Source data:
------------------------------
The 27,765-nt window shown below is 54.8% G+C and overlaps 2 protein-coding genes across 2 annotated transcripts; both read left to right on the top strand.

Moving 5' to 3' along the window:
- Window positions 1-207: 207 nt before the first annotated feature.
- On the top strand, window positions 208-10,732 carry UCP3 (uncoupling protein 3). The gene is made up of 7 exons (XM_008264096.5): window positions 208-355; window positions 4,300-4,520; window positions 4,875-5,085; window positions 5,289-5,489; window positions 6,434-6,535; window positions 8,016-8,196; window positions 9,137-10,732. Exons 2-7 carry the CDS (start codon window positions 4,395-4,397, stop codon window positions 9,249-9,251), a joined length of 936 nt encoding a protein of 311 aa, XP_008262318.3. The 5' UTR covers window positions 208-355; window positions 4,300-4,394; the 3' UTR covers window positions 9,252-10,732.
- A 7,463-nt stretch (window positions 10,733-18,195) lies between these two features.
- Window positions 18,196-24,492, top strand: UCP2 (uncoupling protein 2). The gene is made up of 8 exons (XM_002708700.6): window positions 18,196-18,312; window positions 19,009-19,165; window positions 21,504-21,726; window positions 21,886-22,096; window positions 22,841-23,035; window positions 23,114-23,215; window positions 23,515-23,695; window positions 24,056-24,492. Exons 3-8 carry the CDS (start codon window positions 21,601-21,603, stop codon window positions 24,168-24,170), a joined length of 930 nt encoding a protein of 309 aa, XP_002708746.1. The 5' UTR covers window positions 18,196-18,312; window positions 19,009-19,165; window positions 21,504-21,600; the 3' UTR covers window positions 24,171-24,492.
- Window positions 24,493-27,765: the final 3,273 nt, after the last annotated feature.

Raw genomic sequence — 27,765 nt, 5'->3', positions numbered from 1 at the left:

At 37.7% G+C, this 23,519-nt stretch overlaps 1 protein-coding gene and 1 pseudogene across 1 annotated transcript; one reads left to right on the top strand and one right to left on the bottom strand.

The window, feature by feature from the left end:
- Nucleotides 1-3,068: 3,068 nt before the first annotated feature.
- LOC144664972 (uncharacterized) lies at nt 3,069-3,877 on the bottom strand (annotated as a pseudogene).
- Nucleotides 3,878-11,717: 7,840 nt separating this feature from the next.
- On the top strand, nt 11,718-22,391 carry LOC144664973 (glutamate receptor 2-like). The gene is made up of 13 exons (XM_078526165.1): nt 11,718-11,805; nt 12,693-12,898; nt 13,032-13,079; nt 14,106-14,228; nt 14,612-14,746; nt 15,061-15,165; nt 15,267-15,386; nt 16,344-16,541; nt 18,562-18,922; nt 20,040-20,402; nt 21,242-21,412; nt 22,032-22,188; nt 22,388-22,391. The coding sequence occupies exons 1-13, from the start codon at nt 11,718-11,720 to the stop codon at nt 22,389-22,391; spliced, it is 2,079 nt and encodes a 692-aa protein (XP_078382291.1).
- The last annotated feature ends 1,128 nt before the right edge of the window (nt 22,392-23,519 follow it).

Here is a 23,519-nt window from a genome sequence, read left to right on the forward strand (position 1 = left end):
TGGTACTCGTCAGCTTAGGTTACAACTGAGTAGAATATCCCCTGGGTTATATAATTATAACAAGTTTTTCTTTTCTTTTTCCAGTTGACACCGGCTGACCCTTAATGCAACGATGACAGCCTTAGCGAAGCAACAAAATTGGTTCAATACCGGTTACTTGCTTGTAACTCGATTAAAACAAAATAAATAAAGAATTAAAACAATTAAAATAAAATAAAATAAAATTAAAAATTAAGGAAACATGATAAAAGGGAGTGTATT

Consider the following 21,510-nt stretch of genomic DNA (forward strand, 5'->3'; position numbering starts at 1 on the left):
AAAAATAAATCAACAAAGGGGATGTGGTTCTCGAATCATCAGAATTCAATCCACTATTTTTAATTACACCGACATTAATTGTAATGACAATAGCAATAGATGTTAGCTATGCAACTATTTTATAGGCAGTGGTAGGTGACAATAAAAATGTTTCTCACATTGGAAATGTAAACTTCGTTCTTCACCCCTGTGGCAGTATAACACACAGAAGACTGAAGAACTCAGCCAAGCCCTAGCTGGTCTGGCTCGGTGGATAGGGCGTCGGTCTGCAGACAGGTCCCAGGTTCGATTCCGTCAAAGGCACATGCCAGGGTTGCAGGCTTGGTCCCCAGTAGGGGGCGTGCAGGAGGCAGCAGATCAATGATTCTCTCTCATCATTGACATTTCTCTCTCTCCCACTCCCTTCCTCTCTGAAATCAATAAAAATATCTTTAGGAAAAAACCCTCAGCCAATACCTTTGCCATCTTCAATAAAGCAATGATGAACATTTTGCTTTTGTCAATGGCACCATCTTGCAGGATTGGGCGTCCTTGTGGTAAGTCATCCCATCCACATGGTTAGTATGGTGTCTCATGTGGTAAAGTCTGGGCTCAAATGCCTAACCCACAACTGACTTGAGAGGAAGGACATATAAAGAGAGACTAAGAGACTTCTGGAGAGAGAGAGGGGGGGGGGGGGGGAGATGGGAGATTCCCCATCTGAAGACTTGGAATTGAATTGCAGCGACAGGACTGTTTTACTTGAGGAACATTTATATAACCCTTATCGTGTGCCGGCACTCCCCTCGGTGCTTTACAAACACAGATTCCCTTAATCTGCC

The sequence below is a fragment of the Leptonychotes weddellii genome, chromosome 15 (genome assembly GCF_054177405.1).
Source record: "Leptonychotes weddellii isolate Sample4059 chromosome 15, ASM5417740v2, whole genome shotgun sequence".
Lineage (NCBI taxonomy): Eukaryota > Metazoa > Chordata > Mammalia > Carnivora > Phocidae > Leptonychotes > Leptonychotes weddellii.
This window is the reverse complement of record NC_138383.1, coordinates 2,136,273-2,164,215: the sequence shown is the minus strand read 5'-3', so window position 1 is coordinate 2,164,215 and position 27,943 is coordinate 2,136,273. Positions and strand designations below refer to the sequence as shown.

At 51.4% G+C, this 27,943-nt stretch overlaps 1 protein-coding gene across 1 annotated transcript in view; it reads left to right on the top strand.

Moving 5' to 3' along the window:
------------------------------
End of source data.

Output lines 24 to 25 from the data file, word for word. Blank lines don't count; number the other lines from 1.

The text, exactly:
At 51.4% G+C, this 27,943-nt stretch overlaps 1 protein-coding gene across 1 annotated transcript in view; it reads left to right on the top strand.

Moving 5' to 3' along the window: